30. 09. 2019 Franco Federico Log-SIEM

Filebeat and Log UI in NetEye

In a previous blog I explored beats such as Icingabeat and presented an overview of the new features present in NetEye since version 4.6.

I’d like to explore the following use case: collect some logs from Elasticsearch, Logstash, the operating system that hosts NetEye, and MySQL using beats (Filebeat), all in order to show the potential of Log UI.

I open Log Analytics and voilà:

Then I click on Add Log Data:

I have the various modules present and for each module there is a simple guide that accompanies me during the installation of the various components, with a link describing how to configure the various logs.

I start with the Elasticsearch log by clicking on the link.

Then I follow the various steps shown in the image.

In the file elasticsearch.yml I set the various paths of the Elasticsearch log, which in my case are in the folder /neteye/local/elasticsearch/log/.

At the end, after starting the Filebeat process, I can now verify my configuration with Module status.

The button Check data lets me verify whether data is arriving to my system and, in my case everything is okay.

I’m using the same procedure to configure the other logs (logstash, system and mysql).  Then I can explore that dashboard that I have in my system.  So I click on Dashboard and select my logs.

Here I’m only showing 3 dashboards. The others I’ll invite you to explore on your own.

I’ll show you just:

1) SSH login attempts

2) MySQL overview

3) Logstash logs

And now you might ask me, “Where do I find the Elasticsearch log?  And how can I correlate this log?”

The response is to click on Logs.

Using Logs is similar to tailing a log file in a shell, but with all of your logs from all of your systems available in a single console. The logs stream in, and the bottom of the view is the most recent record, just like a tail -f. By default, the Logs shows you all of the records from all of the logs that meet the configuration criteria.

When I’m working on an issue and decide that I don’t want all logs, from all services, all together (streaming by faster than anyone could possibly read), then I just change the interaction by typing in the search bar at the top. For example, if I only want to see errors on Logstash and the log message on Elasticsearch in order to correlate, I just start typing in the search bar and let the autocomplete help me find the right logs.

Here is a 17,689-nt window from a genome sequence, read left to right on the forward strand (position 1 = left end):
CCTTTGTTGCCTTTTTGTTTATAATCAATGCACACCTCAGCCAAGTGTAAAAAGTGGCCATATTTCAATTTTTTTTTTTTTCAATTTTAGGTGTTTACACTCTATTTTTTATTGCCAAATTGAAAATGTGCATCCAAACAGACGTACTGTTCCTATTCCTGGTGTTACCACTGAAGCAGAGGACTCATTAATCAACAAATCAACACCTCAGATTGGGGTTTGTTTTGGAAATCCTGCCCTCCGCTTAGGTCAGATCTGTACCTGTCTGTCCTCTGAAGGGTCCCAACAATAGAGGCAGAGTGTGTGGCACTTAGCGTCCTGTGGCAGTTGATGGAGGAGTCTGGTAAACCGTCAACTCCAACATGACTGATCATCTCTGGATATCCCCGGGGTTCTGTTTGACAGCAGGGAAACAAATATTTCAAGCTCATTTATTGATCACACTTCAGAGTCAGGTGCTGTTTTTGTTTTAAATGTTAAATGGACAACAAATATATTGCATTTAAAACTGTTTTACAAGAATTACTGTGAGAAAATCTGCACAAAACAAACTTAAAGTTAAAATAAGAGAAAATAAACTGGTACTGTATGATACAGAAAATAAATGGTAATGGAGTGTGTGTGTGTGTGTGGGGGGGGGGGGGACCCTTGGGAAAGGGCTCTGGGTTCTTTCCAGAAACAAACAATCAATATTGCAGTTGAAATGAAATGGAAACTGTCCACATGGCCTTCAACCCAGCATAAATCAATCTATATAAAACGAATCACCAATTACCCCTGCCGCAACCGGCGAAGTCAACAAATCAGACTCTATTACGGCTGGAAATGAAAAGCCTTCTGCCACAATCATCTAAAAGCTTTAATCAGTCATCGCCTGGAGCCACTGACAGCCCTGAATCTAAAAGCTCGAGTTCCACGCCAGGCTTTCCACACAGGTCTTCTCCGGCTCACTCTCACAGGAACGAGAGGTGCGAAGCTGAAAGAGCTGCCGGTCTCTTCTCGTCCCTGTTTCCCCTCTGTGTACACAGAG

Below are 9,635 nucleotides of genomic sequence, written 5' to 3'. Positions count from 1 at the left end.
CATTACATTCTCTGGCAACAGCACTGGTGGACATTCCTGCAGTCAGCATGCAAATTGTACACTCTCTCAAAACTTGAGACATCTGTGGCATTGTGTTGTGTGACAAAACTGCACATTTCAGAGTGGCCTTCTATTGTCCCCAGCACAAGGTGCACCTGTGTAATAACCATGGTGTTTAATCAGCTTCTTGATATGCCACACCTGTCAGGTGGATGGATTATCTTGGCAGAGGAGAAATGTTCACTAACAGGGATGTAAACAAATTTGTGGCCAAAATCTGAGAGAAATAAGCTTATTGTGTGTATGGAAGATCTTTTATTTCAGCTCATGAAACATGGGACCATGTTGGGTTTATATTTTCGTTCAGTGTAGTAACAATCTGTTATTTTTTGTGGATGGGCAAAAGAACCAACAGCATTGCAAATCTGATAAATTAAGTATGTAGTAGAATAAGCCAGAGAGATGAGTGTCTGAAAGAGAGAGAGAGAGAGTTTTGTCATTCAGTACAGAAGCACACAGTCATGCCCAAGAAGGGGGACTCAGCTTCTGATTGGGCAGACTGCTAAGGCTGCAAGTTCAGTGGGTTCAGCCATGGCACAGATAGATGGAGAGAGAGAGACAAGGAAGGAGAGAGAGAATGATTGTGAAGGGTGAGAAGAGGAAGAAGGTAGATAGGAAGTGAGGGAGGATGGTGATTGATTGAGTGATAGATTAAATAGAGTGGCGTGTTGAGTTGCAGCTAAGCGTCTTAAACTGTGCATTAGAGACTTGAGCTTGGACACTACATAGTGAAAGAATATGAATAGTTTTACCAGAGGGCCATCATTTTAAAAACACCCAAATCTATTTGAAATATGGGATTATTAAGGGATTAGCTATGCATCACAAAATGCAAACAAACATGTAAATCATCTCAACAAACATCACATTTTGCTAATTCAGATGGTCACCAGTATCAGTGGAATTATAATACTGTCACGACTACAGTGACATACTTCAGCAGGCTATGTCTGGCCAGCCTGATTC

Another beautiful feature for me is that there is the possibility to view all logs, or a single log live by clicking on the button Stream live. Here I show how to view my Elasticsearch log in live mode.

It’s also possible to customize this view by clicking on the Custom button.

Franco Federico

Franco Federico

Hi, I’m Franco and I was born in Monza. Over the last 20 years I worked for IBM in various roles. I started as a customer service representative (help desk operator), then I was promoted to Windows expert. In 2004 I changed again and was promoted to consultant, business analyst, then Java developer, and finally technical support and system integrator for Enterprise Content Management (FileNet). Several years ago I became fascinated by the Open Source world, the GNU\Linux operating system, and security in general. And so in the last 4 years during my free time I studied security systems and computer networks in order to extend my knowledge. I came across several open source technologies including the Elastic stack (formerly ELK), and started to explore them and other similar ones like Grafana, Greylog, Snort, Grok, etc. I like to script in Python, too. In addition to studying in my free time I dedicate myself to my family (especially my little daughter) and I like walking, reading, dancing and making pizza for friends and relatives.

Author

Franco Federico

Hi, I’m Franco and I was born in Monza. Over the last 20 years I worked for IBM in various roles. I started as a customer service representative (help desk operator), then I was promoted to Windows expert. In 2004 I changed again and was promoted to consultant, business analyst, then Java developer, and finally technical support and system integrator for Enterprise Content Management (FileNet). Several years ago I became fascinated by the Open Source world, the GNU\Linux operating system, and security in general. And so in the last 4 years during my free time I studied security systems and computer networks in order to extend my knowledge. I came across several open source technologies including the Elastic stack (formerly ELK), and started to explore them and other similar ones like Grafana, Greylog, Snort, Grok, etc. I like to script in Python, too. In addition to studying in my free time I dedicate myself to my family (especially my little daughter) and I like walking, reading, dancing and making pizza for friends and relatives.

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